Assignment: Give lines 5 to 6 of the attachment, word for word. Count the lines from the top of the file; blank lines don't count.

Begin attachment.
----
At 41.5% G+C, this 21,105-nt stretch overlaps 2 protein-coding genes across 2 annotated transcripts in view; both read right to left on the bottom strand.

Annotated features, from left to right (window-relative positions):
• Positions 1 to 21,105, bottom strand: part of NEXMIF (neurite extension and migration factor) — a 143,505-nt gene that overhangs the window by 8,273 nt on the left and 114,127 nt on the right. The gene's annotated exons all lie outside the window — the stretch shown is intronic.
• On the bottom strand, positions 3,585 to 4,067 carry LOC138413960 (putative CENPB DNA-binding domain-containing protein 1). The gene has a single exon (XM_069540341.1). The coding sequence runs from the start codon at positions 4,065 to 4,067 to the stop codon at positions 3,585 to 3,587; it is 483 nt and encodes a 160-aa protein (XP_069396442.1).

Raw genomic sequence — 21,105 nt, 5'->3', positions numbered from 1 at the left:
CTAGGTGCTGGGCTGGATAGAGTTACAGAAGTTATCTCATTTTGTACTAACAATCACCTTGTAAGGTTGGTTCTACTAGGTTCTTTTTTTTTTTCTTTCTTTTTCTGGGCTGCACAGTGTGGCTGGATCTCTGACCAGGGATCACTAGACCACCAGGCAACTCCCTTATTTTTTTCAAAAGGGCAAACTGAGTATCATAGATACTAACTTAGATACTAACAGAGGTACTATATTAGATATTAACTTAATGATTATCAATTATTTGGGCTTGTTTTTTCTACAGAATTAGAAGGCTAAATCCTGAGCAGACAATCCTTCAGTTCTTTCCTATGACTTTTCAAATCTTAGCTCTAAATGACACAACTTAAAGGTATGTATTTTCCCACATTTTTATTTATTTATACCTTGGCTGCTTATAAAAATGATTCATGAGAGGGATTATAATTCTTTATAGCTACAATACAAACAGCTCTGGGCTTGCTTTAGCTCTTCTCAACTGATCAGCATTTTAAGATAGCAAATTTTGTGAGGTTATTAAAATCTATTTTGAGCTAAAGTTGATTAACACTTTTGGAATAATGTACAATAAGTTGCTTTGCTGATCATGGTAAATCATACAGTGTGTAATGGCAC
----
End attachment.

Raw genomic sequence — 21,105 nt, 5'->3', positions numbered from 1 at the left:
CTAGGTGCTGGGCTGGATAGAGTTACAGAAGTTATCTCATTTTGTACTAACAATCACCTTGTAAGGTTGGTTCTACTAGGTTCTTTTTTTTTTTCTTTCTTTTTCTGGGCTGCACAGTGTGGCTGGATCTCTGACCAGGGATCACTAGACCACCAGGCAACTCCCTTATTTTTTTCAAAAGGGCAAACTGAGTATCATAGATACTAACTTAGATACTAACAGAGGTACTATATTAGATATTAACTTAATGATTATCAATTATTTGGGCTTGTTTTTTCTACAGAATTAGAAGGCTAAATCCTGAGCAGACAATCCTTCAGTTCTTTCCTATGACTTTTCAAATCTTAGCTCTAAATGACACAACTTAAAGGTATGTATTTTCCCACATTTTTATTTATTTATACCTTGGCTGCTTATAAAAATGATTCATGAGAGGGATTATAATTCTTTATAGCTACAATACAAACAGCTCTGGGCTTGCTTTAGCTCTTCTCAACTGATCAGCATTTTAAGATAGCAAATTTTGTGAGGTTATTAAAATCTATTTTGAGCTAAAGTTGATTAACACTTTTGGAATAATGTACAATAAGTTGCTTTGCTGATCATGGTAAATCATACAGTGTGTAATGGCAC